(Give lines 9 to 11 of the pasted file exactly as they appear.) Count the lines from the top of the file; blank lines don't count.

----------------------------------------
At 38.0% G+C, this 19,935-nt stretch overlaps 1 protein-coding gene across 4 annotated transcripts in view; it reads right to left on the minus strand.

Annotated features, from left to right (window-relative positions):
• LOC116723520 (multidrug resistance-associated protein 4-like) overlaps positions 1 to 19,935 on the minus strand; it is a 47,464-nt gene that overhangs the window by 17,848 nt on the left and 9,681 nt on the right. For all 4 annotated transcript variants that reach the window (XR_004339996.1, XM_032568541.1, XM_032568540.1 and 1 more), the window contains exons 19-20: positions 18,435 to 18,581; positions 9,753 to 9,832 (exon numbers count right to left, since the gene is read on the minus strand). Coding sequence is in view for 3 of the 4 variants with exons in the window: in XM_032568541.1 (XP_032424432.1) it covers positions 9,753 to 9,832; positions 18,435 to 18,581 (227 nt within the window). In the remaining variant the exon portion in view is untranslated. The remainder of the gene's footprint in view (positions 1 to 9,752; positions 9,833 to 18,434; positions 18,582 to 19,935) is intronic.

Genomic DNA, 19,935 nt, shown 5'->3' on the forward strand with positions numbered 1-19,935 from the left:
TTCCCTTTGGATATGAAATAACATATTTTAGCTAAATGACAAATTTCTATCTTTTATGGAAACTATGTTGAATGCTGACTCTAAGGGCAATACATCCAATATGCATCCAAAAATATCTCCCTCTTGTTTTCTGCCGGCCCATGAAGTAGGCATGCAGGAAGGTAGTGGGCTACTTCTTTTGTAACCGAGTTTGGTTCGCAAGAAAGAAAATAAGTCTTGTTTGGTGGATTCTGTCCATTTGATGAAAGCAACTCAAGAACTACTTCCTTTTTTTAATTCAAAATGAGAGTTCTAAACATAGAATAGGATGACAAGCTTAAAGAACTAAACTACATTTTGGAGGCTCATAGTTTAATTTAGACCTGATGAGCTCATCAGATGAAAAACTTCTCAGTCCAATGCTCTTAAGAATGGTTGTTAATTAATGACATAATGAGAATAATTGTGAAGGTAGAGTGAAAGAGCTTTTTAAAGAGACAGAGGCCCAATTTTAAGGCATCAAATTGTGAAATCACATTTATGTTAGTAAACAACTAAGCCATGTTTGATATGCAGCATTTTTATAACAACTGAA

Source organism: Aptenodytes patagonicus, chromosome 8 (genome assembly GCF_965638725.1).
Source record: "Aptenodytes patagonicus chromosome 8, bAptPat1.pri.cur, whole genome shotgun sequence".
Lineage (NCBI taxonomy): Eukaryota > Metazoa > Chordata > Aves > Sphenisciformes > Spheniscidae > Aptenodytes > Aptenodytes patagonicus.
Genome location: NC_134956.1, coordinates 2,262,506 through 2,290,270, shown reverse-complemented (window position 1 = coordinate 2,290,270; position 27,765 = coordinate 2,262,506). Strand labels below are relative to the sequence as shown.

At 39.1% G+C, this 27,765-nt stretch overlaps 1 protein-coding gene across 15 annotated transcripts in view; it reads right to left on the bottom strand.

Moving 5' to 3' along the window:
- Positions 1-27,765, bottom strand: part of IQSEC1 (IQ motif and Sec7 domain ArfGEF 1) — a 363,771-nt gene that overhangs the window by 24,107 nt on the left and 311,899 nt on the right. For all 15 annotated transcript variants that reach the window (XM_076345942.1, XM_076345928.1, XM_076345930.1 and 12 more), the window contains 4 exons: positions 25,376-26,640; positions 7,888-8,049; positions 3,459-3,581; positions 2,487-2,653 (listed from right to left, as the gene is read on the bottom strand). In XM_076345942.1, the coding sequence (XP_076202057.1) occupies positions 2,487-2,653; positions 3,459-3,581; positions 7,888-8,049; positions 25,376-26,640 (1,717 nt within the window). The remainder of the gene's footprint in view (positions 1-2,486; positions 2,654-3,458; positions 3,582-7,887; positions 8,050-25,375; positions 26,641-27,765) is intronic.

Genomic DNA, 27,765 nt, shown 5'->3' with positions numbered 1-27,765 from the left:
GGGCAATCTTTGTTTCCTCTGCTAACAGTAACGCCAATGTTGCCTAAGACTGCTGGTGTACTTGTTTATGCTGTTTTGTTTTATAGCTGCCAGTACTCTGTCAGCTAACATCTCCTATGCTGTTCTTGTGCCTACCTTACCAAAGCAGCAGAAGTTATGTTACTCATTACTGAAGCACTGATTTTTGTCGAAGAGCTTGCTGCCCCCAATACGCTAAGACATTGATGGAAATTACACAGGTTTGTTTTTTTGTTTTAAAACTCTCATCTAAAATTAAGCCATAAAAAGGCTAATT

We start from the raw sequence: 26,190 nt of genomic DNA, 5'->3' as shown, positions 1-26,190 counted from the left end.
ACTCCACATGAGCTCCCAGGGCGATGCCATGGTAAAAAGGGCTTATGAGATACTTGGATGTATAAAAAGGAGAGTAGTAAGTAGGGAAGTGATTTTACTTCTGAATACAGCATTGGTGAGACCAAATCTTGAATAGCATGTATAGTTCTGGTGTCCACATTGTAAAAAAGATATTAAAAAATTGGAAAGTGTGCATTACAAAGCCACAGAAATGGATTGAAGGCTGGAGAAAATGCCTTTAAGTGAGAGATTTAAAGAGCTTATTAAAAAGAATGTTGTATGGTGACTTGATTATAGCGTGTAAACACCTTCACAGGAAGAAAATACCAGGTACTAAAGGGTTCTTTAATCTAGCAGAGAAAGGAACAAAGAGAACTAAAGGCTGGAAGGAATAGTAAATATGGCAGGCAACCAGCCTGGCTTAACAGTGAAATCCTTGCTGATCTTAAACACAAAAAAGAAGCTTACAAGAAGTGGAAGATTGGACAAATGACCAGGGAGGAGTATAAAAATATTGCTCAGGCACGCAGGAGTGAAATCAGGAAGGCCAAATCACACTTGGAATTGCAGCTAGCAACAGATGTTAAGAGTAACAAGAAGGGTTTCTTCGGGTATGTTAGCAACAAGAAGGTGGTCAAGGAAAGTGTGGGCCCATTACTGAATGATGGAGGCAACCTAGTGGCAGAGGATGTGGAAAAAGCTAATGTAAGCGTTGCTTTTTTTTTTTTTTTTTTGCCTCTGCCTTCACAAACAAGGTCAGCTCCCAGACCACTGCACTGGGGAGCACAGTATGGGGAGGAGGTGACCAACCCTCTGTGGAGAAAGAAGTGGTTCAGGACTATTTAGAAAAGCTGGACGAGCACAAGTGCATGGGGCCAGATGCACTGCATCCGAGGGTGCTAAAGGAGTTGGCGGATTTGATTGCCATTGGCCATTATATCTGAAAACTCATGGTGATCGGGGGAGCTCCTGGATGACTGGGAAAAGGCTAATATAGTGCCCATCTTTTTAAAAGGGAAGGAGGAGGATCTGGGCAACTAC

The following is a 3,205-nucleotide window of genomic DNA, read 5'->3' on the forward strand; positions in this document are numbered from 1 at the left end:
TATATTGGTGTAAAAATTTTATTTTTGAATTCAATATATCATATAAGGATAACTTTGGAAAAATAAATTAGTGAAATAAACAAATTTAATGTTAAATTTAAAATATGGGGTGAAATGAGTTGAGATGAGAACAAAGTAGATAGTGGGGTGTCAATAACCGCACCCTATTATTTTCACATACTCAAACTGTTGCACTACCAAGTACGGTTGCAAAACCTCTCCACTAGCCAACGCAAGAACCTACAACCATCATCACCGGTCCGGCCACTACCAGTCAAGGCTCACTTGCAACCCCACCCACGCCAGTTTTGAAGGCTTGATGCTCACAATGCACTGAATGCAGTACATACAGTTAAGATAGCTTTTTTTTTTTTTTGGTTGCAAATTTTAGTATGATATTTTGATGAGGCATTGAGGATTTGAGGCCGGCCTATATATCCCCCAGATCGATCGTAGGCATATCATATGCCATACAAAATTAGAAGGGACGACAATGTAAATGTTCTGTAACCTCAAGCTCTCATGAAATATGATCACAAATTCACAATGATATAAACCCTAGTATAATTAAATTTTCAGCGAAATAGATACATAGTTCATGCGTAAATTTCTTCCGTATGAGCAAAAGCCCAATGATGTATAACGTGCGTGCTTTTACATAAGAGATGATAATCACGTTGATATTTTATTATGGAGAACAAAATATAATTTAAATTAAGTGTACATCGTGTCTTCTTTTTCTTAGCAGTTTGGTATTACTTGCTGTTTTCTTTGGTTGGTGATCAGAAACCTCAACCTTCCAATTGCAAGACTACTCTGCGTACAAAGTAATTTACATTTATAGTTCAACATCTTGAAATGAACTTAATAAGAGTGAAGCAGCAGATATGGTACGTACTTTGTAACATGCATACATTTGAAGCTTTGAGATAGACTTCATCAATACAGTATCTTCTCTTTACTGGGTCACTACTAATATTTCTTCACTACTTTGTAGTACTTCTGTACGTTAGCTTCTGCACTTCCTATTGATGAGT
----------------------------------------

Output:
Genome location: NC_134956.1, coordinates 2,262,506 through 2,290,270, shown reverse-complemented (window position 1 = coordinate 2,290,270; position 27,765 = coordinate 2,262,506). Strand labels below are relative to the sequence as shown.

At 39.1% G+C, this 27,765-nt stretch overlaps 1 protein-coding gene across 15 annotated transcripts in view; it reads right to left on the bottom strand.

Moving 5' to 3' along the window: